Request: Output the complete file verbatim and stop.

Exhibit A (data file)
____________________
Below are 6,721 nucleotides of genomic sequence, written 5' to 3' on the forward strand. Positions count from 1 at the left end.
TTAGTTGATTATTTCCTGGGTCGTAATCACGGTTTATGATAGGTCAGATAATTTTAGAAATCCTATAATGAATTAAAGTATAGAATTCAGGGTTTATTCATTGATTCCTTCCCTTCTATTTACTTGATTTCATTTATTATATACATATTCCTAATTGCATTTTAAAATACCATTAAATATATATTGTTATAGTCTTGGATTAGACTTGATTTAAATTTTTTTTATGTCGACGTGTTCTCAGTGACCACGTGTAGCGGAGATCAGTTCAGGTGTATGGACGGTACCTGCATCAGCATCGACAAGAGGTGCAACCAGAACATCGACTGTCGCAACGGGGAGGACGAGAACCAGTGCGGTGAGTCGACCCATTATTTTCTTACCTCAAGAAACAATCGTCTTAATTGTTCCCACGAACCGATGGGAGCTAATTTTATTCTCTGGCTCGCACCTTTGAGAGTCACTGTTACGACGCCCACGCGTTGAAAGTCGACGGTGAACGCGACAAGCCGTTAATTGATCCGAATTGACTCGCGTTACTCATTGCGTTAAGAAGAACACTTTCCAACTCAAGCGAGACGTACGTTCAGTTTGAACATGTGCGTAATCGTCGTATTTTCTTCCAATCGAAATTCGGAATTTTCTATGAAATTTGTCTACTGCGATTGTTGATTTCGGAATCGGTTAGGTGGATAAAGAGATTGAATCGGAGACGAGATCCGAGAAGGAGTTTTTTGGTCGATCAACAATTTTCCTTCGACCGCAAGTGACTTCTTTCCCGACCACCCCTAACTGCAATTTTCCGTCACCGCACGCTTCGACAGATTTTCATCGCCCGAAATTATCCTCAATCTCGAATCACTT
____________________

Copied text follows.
Below are 6,721 nucleotides of genomic sequence, written 5' to 3' on the forward strand. Positions count from 1 at the left end.
TTAGTTGATTATTTCCTGGGTCGTAATCACGGTTTATGATAGGTCAGATAATTTTAGAAATCCTATAATGAATTAAAGTATAGAATTCAGGGTTTATTCATTGATTCCTTCCCTTCTATTTACTTGATTTCATTTATTATATACATATTCCTAATTGCATTTTAAAATACCATTAAATATATATTGTTATAGTCTTGGATTAGACTTGATTTAAATTTTTTTTATGTCGACGTGTTCTCAGTGACCACGTGTAGCGGAGATCAGTTCAGGTGTATGGACGGTACCTGCATCAGCATCGACAAGAGGTGCAACCAGAACATCGACTGTCGCAACGGGGAGGACGAGAACCAGTGCGGTGAGTCGACCCATTATTTTCTTACCTCAAGAAACAATCGTCTTAATTGTTCCCACGAACCGATGGGAGCTAATTTTATTCTCTGGCTCGCACCTTTGAGAGTCACTGTTACGACGCCCACGCGTTGAAAGTCGACGGTGAACGCGACAAGCCGTTAATTGATCCGAATTGACTCGCGTTACTCATTGCGTTAAGAAGAACACTTTCCAACTCAAGCGAGACGTACGTTCAGTTTGAACATGTGCGTAATCGTCGTATTTTCTTCCAATCGAAATTCGGAATTTTCTATGAAATTTGTCTACTGCGATTGTTGATTTCGGAATCGGTTAGGTGGATAAAGAGATTGAATCGGAGACGAGATCCGAGAAGGAGTTTTTTGGTCGATCAACAATTTTCCTTCGACCGCAAGTGACTTCTTTCCCGACCACCCCTAACTGCAATTTTCCGTCACCGCACGCTTCGACAGATTTTCATCGCCCGAAATTATCCTCAATCTCGAATCACTT